I have written about Bradford's work before, as I adore his use of using billboard paper pasted onto canvas as a material, and the way he uses mechanical tools to sand through layers of the collaged paper to discover older layers. He visually depicts the history of the streets he walks in such an honest way. Perhaps working through layers to reveal previous materials is something I should look at in my own practice, as opposed to simply building layers upward.
Of course, I spent more time looking at the details of Louise Bourgeois' wonderful, vast drawings on paper. There is something about these pieces and her inclusion of the written word that captures my attention.
Below, some close up details of Julie Mehretu. The layering and the injections of colour. The juxtaposition of the architectural geometric lines against the free, painterly marks made of the looser elements in the city like the trees and the moving people. One of my favourite pieces to view in real life. Every time you look at it, you see something new.
We took a quick pit-stop at Pret for lunch and positioned ourselves near a plug socket to re-fuel our dying phone batteries (taking the number of pictures we did is battery draining...). We took the time to plan the rest of our afternoon, deciding to walk halfway across a rather conspicuous part of London to visit White Cube Mason’s Yard group exhibition ‘The world is yours, as well as ours’. It is a group exhibition that explores modes of abstraction in recent Chinese painting. It was a breathtaking exhibition and one I thoroughly recommend to any avid art lover.
My favourite work from the exhibition was Tang Guo's 'Luo River'. A colourful explosion of mixed media on linen. It was such an ethereal painting and the scale really made it for me. One of those works you have to stand back from, in order to take it all in.
Another artist who stood out to me from ‘The world is yours, as well as ours’ was painter Zhou Li. Her paintings, details I photographed below, take the mountainous landscape of southern China as their starting point. She puts free-flowing lines of charcoal and ink down on canvas and overlays these lines with arcs and circles of white paint. These lyrical abstractions were so detailed and the opacity of the paint against the transparency of the ink was just lovely. They reminded me of Ian McKeever's paintings, in the way that the veiled composition of materials put down were soothing to look upon.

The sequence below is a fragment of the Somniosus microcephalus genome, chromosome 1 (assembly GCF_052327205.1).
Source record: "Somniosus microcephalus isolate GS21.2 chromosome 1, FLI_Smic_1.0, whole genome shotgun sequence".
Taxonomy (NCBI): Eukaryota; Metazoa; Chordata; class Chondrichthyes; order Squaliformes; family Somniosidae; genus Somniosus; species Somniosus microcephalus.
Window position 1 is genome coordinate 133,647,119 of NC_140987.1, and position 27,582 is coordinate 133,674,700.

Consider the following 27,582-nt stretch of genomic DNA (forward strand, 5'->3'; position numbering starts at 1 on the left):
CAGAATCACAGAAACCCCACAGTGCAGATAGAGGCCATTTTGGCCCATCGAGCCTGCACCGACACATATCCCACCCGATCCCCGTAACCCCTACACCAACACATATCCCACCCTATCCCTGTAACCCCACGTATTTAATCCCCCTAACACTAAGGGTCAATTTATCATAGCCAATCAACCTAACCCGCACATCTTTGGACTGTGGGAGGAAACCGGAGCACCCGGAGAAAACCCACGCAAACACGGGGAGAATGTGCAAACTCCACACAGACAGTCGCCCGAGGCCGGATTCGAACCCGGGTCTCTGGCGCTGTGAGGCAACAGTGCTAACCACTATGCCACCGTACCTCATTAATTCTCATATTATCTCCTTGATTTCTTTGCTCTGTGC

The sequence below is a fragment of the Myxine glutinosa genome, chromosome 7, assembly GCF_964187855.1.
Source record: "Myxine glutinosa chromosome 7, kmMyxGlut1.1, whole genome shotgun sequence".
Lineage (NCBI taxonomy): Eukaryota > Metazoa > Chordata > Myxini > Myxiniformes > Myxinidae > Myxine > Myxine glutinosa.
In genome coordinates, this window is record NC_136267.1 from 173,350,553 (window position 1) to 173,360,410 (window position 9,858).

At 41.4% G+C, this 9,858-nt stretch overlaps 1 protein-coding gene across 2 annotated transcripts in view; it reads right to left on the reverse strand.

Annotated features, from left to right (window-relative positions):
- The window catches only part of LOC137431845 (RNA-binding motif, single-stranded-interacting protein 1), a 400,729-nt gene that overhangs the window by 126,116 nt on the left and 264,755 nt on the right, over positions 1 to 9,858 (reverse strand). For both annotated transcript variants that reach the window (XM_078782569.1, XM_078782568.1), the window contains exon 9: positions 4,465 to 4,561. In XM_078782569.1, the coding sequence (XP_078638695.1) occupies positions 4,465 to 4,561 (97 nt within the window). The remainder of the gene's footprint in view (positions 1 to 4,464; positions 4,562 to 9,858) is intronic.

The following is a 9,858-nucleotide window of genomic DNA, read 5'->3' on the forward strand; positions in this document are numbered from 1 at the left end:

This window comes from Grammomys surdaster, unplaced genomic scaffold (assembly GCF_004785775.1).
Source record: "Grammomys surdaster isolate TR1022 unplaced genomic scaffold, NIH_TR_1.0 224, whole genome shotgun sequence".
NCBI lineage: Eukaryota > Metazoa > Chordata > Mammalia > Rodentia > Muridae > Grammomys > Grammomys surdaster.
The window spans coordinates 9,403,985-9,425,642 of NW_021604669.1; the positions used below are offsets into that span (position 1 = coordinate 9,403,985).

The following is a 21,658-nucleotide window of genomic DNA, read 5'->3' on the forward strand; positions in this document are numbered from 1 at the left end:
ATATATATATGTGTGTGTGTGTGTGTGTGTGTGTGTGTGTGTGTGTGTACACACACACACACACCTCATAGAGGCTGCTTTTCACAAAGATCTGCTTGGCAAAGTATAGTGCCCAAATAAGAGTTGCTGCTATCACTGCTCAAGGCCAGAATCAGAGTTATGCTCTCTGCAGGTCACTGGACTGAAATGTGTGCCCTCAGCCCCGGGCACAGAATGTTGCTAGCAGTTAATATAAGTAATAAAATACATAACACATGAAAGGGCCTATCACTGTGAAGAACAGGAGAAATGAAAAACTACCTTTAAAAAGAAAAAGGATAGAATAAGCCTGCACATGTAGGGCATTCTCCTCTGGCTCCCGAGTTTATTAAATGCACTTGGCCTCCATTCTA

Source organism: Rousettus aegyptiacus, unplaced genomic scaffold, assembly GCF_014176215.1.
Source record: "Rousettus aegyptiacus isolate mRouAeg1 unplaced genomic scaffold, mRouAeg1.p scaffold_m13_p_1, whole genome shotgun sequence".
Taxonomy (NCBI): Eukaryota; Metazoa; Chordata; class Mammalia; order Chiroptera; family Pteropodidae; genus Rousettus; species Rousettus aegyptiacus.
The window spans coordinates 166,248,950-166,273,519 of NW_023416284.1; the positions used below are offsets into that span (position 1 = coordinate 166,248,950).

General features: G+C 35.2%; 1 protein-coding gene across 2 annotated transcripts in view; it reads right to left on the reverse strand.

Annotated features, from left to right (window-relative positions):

After, we went on a little gallivant to find the building where Norman Ackroyd lives and works. Both Meg and I are massive Ackroyd fans and spent a fair few minutes taking photographs of his studio door like a couple of band groupies. He didn't appear to be in, but nonetheless, it was thrilling knowing we were so close to his beautifully made etchings and that famous map of places he has visited and made etchings of (if you've watched the documentary... you'll know).
It was a wonderful day packed full to the brim of arty antics and conversation. I'm now itching to get back to Falmouth, get back into a full-time studio space that isn't my bedroom desk and spend more time making/talking art with Meg and the rest of my peers.